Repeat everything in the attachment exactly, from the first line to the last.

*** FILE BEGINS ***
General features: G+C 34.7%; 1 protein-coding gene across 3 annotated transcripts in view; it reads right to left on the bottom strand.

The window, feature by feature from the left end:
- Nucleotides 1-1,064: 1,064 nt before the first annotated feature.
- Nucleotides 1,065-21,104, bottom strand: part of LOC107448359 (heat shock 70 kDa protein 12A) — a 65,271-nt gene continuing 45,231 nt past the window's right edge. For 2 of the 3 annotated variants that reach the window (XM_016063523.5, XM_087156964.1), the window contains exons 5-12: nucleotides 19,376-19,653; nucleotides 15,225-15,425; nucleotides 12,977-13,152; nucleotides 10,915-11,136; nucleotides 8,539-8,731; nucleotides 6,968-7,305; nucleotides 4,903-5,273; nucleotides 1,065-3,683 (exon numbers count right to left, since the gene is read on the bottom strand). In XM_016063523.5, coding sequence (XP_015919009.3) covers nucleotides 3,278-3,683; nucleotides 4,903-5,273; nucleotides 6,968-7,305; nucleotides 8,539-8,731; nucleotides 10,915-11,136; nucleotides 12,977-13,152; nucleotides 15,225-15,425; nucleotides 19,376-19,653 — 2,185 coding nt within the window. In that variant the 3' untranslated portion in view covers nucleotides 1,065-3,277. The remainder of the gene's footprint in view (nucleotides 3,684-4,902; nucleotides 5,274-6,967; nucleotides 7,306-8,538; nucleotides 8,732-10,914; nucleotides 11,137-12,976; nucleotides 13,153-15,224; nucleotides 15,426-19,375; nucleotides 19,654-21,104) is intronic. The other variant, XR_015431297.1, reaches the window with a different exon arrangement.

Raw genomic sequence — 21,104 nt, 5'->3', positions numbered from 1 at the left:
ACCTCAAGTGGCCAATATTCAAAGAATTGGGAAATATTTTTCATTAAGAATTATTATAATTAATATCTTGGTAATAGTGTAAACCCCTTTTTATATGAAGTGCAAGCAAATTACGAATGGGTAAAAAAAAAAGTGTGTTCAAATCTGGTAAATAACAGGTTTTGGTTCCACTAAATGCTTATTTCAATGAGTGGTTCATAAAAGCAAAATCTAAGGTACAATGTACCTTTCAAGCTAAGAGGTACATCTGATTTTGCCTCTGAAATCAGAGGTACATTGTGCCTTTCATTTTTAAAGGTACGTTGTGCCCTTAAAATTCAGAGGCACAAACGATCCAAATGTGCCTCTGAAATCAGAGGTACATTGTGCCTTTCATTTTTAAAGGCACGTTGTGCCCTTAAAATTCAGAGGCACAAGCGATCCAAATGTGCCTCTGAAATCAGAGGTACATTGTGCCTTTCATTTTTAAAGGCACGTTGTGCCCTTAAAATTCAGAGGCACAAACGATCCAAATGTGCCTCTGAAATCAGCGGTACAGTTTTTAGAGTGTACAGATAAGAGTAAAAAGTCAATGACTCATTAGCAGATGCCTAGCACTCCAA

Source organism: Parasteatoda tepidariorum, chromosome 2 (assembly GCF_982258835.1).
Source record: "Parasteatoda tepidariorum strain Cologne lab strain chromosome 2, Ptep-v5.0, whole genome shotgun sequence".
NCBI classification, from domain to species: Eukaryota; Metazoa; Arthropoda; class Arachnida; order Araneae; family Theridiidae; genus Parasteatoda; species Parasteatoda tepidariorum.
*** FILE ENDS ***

General features: G+C 34.7%; 1 protein-coding gene across 3 annotated transcripts in view; it reads right to left on the bottom strand.

The window, feature by feature from the left end:
- Nucleotides 1-1,064: 1,064 nt before the first annotated feature.
- Nucleotides 1,065-21,104, bottom strand: part of LOC107448359 (heat shock 70 kDa protein 12A) — a 65,271-nt gene continuing 45,231 nt past the window's right edge. For 2 of the 3 annotated variants that reach the window (XM_016063523.5, XM_087156964.1), the window contains exons 5-12: nucleotides 19,376-19,653; nucleotides 15,225-15,425; nucleotides 12,977-13,152; nucleotides 10,915-11,136; nucleotides 8,539-8,731; nucleotides 6,968-7,305; nucleotides 4,903-5,273; nucleotides 1,065-3,683 (exon numbers count right to left, since the gene is read on the bottom strand). In XM_016063523.5, coding sequence (XP_015919009.3) covers nucleotides 3,278-3,683; nucleotides 4,903-5,273; nucleotides 6,968-7,305; nucleotides 8,539-8,731; nucleotides 10,915-11,136; nucleotides 12,977-13,152; nucleotides 15,225-15,425; nucleotides 19,376-19,653 — 2,185 coding nt within the window. In that variant the 3' untranslated portion in view covers nucleotides 1,065-3,277. The remainder of the gene's footprint in view (nucleotides 3,684-4,902; nucleotides 5,274-6,967; nucleotides 7,306-8,538; nucleotides 8,732-10,914; nucleotides 11,137-12,976; nucleotides 13,153-15,224; nucleotides 15,426-19,375; nucleotides 19,654-21,104) is intronic. The other variant, XR_015431297.1, reaches the window with a different exon arrangement.

Raw genomic sequence — 21,104 nt, 5'->3', positions numbered from 1 at the left:
ACCTCAAGTGGCCAATATTCAAAGAATTGGGAAATATTTTTCATTAAGAATTATTATAATTAATATCTTGGTAATAGTGTAAACCCCTTTTTATATGAAGTGCAAGCAAATTACGAATGGGTAAAAAAAAAAGTGTGTTCAAATCTGGTAAATAACAGGTTTTGGTTCCACTAAATGCTTATTTCAATGAGTGGTTCATAAAAGCAAAATCTAAGGTACAATGTACCTTTCAAGCTAAGAGGTACATCTGATTTTGCCTCTGAAATCAGAGGTACATTGTGCCTTTCATTTTTAAAGGTACGTTGTGCCCTTAAAATTCAGAGGCACAAACGATCCAAATGTGCCTCTGAAATCAGAGGTACATTGTGCCTTTCATTTTTAAAGGCACGTTGTGCCCTTAAAATTCAGAGGCACAAGCGATCCAAATGTGCCTCTGAAATCAGAGGTACATTGTGCCTTTCATTTTTAAAGGCACGTTGTGCCCTTAAAATTCAGAGGCACAAACGATCCAAATGTGCCTCTGAAATCAGCGGTACAGTTTTTAGAGTGTACAGATAAGAGTAAAAAGTCAATGACTCATTAGCAGATGCCTAGCACTCCAA

Source organism: Parasteatoda tepidariorum, chromosome 2 (assembly GCF_982258835.1).
Source record: "Parasteatoda tepidariorum strain Cologne lab strain chromosome 2, Ptep-v5.0, whole genome shotgun sequence".
NCBI classification, from domain to species: Eukaryota; Metazoa; Arthropoda; class Arachnida; order Araneae; family Theridiidae; genus Parasteatoda; species Parasteatoda tepidariorum.